Link round-up (April 2021)

Let’s begin with the latest issue of The Imperfectionist by Oliver Burkeman in which he shares perhaps the most universal principle of time management: we only have the capacity for three to four hours of serious focus every day. There’s a lot in this essay that speaks to me but it’s these few sentences that most stand out:

“The truly valuable skill here isn’t the capacity to push yourself harder, but to stop and recuperate despite the discomfort of knowing that work remains unfinished, emails unanswered, other people’s demands unfulfilled.”

In Declinism: how rosy retrospection impacts decision-making, Anne-Laure Le Cunff explains how memory biases can cloud our ability to make good decisions and what we can do to avoid falling into that trap.

Adam Grant helps us name that meh feeling that most of us have experienced over the past year; it’s languishing, the forgotten mid-point of mental health.

These 10 tips for digital spring cleaning provide a good prompt to declutter our digital lives, not only in the hope of finding more focus but also initiating some improved digital hygiene for the long term.

On a related theme, while catching up on the latest from The Creative Independent, I stumbled on their collection of resources exploring the question how do you use the Internet mindfully? It hasn’t been updated in a while, but there’s some interesting links to follow nonetheless (and unfortunately a few dead ones).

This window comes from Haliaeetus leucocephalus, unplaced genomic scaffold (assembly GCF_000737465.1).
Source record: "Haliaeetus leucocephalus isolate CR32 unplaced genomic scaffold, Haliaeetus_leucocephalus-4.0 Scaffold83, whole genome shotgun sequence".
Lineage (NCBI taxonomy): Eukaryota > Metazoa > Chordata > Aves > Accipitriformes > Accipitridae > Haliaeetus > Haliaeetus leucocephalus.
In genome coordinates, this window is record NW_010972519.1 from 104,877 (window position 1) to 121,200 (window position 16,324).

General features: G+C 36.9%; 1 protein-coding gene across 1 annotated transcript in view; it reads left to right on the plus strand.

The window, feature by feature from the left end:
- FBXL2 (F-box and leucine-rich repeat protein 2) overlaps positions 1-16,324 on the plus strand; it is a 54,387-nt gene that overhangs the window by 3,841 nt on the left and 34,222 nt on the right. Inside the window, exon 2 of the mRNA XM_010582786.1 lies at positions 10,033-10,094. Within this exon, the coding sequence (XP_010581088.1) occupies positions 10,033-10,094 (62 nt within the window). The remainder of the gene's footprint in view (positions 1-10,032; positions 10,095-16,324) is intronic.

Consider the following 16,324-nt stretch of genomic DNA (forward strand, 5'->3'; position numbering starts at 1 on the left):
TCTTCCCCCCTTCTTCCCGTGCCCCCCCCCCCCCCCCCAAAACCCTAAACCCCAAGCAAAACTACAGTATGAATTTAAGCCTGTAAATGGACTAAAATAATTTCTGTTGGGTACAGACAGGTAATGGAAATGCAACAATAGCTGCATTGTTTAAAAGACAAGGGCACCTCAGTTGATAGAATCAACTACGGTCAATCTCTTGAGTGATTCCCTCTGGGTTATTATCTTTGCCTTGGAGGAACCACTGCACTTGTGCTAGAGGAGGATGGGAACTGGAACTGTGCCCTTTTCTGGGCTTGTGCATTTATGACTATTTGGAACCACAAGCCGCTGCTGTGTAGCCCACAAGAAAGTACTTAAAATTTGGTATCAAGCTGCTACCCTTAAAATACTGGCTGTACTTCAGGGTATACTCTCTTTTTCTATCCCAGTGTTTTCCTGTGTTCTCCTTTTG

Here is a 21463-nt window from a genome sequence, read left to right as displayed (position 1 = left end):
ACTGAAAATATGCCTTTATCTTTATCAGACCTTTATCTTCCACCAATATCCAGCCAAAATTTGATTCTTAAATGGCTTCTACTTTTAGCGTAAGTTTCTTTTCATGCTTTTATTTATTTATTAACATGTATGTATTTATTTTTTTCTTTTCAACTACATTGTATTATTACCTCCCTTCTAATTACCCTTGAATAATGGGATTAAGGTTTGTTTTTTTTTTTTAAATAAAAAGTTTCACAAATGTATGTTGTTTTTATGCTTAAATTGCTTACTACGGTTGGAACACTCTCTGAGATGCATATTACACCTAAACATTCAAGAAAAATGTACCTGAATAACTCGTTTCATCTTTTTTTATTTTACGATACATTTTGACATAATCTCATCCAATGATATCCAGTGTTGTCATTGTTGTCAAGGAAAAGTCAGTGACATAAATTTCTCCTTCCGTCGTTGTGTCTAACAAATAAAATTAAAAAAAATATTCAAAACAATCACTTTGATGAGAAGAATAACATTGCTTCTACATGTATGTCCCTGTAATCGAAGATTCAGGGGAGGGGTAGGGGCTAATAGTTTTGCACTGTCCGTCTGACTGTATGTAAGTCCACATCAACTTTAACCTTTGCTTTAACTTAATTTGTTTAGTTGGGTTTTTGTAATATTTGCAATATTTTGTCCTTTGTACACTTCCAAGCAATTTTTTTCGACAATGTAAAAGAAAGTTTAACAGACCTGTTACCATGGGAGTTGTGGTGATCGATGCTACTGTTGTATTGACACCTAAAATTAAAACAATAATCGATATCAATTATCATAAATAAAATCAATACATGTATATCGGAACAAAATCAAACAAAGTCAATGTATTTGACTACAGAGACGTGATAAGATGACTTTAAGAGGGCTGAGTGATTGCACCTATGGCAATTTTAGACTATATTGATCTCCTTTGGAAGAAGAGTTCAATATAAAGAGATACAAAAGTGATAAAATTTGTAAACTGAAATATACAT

This week marks the return of Poetry Unbound for a third season. This description from the On Being website really sums it up perfectly in two sentences: “An immersive reading of a single poem, guided by Pádraig Ó Tuama. Unhurried, contemplative and energizing.” I find the relatively short episodes meditative and a good excuse to slow down for a few minutes during the week.

Useful tool

readng is pitching itself as an alternative to Goodreads. It’s still in beta and new features are being added all the time. There’s a way to go but it’s certainly got potential. I’ve been using it to keep track of the books I’ve read and want to read since the start of the year. If you give it a try, be sure to add me as a friend.

Featured image by John Schaidler on Unsplash

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This post originally appeared in my newsletter, Gathered Thoughts.

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about emma

I am a coach and facilitator helping people to pause, reflect and make conscious choices about what comes next. In my writing I explore themes of personal development, reflective practice and what it means to live well.